military graduate since Eisenhower. I've served as Governor of Georgia and have
traveled extensively in foreign countries -- in South America, Central America,
Europe, the Middle East and in Japan.
I've traveled the last 21 months among the people of this country. I've
talked to them, and I've listened. And I've seen at first hand, in a very vivid
way, the deep hurt that's come to this country in the aftermath of Vietnam and
Cambodia and Chile and Pakistan, and Angola and Watergate, CIA revelations.
What we were formerly so proud of -- the strength of our country, its
moral integrity, the representation in foreign affairs of what our people are,
what our Constitution stands for -- has been gone. And in the secrecy that has
surrounded our foreign policy in the last few years, the American people and the
Congress have been excluded.
I believe I know what this country ought to be. I've been one who's loved
my Nation as many Americans do. And I believe that there's no limit placed on
what we can be in the future if we can harness the tremendous resources --
militarily, economically -- and the stature of our people, the meaning of the
Constitution, in the future.
Every time we've made a serious mistake in foreign affairs, it's been
because the American people have been excluded from the process. If we can just
tap the intelligence and ability, the sound common sense, and the good judgment
of the American people, we can once again have a foreign policy to make us proud
instead of ashamed. And I'm not going to exclude the American people from that
process in the future, as Mr. Ford and Kissinger have done.
This is what it takes to have a sound foreign policy: strong at home,
strong defense, permanent commitments, not betray the principles of our country,
and involve the American people and the Congress in the shaping of our foreign
Every time Mr. Ford speaks from a position of secrecy -- in negotiations
and secret treaties that have been pursued and achieved, in supporting
dictatorships, in ignoring human rights -- we are weak and the rest of the world
So these are the ways that we can restore the strength of our country. And
they don't require long experience in foreign policy -- nobody has that except a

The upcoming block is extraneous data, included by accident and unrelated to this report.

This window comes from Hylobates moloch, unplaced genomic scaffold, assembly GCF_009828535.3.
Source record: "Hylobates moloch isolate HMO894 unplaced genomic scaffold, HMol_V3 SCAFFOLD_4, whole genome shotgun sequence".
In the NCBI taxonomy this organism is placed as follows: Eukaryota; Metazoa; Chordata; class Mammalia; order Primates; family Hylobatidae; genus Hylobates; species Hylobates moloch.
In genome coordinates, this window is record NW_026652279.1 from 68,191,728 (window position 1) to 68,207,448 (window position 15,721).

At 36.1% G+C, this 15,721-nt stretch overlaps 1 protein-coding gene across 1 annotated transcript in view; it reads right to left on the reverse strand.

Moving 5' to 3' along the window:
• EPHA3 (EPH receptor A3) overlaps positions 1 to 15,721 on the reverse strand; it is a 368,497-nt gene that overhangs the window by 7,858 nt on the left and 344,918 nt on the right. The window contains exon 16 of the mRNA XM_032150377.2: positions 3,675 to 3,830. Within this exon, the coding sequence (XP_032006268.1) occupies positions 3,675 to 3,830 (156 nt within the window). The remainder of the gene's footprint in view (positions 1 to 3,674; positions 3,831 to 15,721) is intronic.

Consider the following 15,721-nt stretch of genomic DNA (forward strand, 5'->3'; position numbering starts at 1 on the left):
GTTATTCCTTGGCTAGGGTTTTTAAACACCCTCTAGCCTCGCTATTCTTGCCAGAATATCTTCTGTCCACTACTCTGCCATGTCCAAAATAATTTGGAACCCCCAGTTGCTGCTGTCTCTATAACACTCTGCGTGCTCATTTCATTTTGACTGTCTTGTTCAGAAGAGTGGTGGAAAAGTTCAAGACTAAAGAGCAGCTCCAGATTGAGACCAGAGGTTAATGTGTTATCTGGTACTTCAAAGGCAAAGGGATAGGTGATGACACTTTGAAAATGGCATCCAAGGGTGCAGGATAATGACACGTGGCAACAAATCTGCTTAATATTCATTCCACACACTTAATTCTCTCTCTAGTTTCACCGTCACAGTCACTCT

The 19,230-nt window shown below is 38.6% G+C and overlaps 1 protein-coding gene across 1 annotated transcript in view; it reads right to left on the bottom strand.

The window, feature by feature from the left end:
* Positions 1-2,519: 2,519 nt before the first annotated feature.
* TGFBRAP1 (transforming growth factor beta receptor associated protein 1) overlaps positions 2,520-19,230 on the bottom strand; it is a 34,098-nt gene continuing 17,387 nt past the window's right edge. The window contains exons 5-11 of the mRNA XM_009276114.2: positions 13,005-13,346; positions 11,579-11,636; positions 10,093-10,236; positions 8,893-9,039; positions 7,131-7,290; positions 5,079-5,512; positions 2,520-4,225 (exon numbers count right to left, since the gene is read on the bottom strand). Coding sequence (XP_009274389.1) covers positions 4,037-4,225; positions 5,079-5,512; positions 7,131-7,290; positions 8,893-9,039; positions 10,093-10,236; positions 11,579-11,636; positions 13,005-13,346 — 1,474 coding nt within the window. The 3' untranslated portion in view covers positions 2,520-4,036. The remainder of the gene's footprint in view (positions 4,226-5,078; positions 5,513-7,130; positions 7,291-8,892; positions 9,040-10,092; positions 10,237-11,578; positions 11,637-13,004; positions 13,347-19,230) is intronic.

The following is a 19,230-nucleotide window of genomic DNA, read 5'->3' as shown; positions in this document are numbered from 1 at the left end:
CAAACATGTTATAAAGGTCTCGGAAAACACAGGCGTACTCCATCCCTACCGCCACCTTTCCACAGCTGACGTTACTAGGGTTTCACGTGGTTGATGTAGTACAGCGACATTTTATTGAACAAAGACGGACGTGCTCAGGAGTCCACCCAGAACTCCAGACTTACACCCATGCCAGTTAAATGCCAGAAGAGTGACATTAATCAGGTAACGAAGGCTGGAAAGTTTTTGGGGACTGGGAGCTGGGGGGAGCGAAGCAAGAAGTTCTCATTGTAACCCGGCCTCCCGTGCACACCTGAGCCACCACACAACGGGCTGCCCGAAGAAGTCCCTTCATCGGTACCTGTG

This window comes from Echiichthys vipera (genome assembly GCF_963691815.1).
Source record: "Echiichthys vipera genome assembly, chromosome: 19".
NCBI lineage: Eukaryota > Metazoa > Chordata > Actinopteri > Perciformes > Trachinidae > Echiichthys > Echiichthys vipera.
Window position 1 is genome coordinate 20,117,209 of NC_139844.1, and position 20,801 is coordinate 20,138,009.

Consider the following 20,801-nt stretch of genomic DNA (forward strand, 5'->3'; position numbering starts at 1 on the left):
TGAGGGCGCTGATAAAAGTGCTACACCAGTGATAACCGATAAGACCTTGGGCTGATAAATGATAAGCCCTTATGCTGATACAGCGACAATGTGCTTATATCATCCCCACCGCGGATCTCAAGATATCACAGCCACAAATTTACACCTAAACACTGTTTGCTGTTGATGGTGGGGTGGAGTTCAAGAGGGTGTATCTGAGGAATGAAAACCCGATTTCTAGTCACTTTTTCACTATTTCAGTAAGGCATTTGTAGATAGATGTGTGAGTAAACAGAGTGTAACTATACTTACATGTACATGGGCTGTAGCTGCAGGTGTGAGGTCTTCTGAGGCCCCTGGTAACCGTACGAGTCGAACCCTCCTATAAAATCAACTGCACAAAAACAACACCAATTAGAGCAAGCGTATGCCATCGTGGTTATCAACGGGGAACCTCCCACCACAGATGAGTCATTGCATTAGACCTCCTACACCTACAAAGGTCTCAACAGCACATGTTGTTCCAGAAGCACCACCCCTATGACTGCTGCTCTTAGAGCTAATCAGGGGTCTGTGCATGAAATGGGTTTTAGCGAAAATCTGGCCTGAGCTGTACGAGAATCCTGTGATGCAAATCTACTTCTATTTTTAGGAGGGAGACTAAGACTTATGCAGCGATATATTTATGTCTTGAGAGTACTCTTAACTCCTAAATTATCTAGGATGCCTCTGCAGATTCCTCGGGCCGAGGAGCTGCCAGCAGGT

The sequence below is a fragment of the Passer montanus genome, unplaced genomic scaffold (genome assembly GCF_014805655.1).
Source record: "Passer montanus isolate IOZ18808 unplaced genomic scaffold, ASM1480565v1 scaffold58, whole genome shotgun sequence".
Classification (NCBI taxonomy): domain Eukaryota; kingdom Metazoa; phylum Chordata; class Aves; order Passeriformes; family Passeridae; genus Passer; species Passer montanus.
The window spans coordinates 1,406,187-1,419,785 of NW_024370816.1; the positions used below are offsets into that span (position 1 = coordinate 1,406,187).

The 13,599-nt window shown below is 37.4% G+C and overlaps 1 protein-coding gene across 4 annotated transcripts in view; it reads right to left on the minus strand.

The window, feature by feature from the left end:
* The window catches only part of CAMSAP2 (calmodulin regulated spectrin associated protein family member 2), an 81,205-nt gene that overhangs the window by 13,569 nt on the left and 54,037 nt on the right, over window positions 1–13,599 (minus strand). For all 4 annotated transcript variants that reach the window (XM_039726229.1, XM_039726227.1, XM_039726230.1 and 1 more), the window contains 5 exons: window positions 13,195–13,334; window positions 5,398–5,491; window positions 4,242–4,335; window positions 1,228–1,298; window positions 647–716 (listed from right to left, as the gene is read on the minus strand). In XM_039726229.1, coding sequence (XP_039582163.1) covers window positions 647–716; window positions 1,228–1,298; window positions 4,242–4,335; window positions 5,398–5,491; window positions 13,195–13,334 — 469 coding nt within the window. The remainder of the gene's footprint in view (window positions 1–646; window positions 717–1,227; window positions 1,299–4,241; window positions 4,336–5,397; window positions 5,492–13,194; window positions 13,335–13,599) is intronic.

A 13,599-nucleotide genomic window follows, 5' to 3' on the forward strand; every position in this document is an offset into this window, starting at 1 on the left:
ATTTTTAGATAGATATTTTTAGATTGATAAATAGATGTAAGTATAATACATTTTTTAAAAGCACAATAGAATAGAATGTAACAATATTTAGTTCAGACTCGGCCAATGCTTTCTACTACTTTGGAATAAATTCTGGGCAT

President who has served a long time or a Secretary of State. But my background,
my experience, my knowledge of the people of this country, my commitment to our
principles that don't change -- those are the best bases to correct the horrible
mistakes of this administration and restore our own country to a position of
leadership in the world.
MR. VALERIANI: How specifically, Governor, are you going to bring the
American people into the decisionmaking process in foreign policy? What does
MR. CARTER: First of all, I would quit conducting the decisionmaking
process in secret, as has been a characteristic of Mr. Kissinger and Mr. Ford.
In many instances we've made agreements, like in Vietnam, that have been
revealed later on to our embarrassment.
Recently Ian Smith, the President of Rhodesia, announced that he had
unequivocal commitments from Mr. Kissinger that he could not reveal. The
American people don't know what those commitments are. We've seen in the past
the destruction of elected governments, like in Chile, and the strong support of
military dictatorship there. These kinds of things have hurt us very much.
I would restore the concept of the fireside chat, which was an integral
part of the administration of Franklin Roosevelt. And I would also restore the
involvement of the Congress. When Harry Truman was President he was not afraid
to have a strong Secretary of Defense -- Dean Acheson, George Marshall were
strong Secretaries of State. But he also made sure that there was a bipartisan
support. The members of Congress, Arthur Vandenberg, Walter George, were part of
the process. And before our nation made a secret agreement, or before we made a
bluffing statement, we were sure that we had the backing not only of the
President and the Secretary of State, but also of the Congress and the people.
This is a responsibility of the President. And I think it's very damaging to our
country for Mr. Ford to have turned over this responsibility to the Secretary of
THE MODERATOR: President Ford, do you have a response?
THE PRESIDENT: Governor Carter again contradicts himself. He complains
about secrecy, and yet he is quoted as saying that in the attempt to find a
solution in the Middle East that he would hold unpublicized meetings with the
Soviet Union -- I presume for the purpose of imposing a settlement on Israel and
the Arab nations.
But let me talk just a minute about what we've done to avoid secrecy in
the Ford administration. After the United States took the initiative in working
with Israel and with Egypt and achieving the Sinai II agreement -- and I'm proud
to say that not a single Egyptian or Israeli soldier has lost his life since the
signing of the Sinai agreement -- but at the time that I submitted the Sinai
agreement to the Congress of the United States, I submitted every single
document that was applicable to the Sinai II agreement. It was the most complete